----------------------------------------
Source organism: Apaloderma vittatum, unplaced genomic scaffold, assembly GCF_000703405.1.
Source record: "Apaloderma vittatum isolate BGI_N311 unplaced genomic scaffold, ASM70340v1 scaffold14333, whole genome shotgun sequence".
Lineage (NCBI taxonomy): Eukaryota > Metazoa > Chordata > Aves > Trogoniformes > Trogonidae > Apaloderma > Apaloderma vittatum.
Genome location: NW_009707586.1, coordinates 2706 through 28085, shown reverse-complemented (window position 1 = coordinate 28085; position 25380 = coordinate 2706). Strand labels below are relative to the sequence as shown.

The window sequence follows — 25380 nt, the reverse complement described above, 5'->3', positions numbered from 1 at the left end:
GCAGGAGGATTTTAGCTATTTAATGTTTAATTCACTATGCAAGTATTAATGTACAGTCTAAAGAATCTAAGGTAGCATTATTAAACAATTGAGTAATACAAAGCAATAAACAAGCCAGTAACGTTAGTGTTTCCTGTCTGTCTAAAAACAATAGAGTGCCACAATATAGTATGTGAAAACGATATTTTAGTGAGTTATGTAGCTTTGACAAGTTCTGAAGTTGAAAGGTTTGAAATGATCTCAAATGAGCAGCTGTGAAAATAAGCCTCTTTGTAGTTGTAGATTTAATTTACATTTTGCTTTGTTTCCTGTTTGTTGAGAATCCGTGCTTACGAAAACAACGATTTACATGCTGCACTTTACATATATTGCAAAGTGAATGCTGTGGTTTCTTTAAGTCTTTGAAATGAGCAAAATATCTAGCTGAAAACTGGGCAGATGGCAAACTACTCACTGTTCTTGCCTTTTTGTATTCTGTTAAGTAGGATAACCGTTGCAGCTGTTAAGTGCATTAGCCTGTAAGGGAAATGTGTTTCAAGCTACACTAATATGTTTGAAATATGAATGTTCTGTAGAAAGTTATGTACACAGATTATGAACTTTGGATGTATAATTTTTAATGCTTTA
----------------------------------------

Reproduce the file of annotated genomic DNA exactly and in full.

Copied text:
Source organism: Apaloderma vittatum, unplaced genomic scaffold, assembly GCF_000703405.1.
Source record: "Apaloderma vittatum isolate BGI_N311 unplaced genomic scaffold, ASM70340v1 scaffold14333, whole genome shotgun sequence".
Lineage (NCBI taxonomy): Eukaryota > Metazoa > Chordata > Aves > Trogoniformes > Trogonidae > Apaloderma > Apaloderma vittatum.
Genome location: NW_009707586.1, coordinates 2706 through 28085, shown reverse-complemented (window position 1 = coordinate 28085; position 25380 = coordinate 2706). Strand labels below are relative to the sequence as shown.

The window sequence follows — 25380 nt, the reverse complement described above, 5'->3', positions numbered from 1 at the left end:
GCAGGAGGATTTTAGCTATTTAATGTTTAATTCACTATGCAAGTATTAATGTACAGTCTAAAGAATCTAAGGTAGCATTATTAAACAATTGAGTAATACAAAGCAATAAACAAGCCAGTAACGTTAGTGTTTCCTGTCTGTCTAAAAACAATAGAGTGCCACAATATAGTATGTGAAAACGATATTTTAGTGAGTTATGTAGCTTTGACAAGTTCTGAAGTTGAAAGGTTTGAAATGATCTCAAATGAGCAGCTGTGAAAATAAGCCTCTTTGTAGTTGTAGATTTAATTTACATTTTGCTTTGTTTCCTGTTTGTTGAGAATCCGTGCTTACGAAAACAACGATTTACATGCTGCACTTTACATATATTGCAAAGTGAATGCTGTGGTTTCTTTAAGTCTTTGAAATGAGCAAAATATCTAGCTGAAAACTGGGCAGATGGCAAACTACTCACTGTTCTTGCCTTTTTGTATTCTGTTAAGTAGGATAACCGTTGCAGCTGTTAAGTGCATTAGCCTGTAAGGGAAATGTGTTTCAAGCTACACTAATATGTTTGAAATATGAATGTTCTGTAGAAAGTTATGTACACAGATTATGAACTTTGGATGTATAATTTTTAATGCTTTA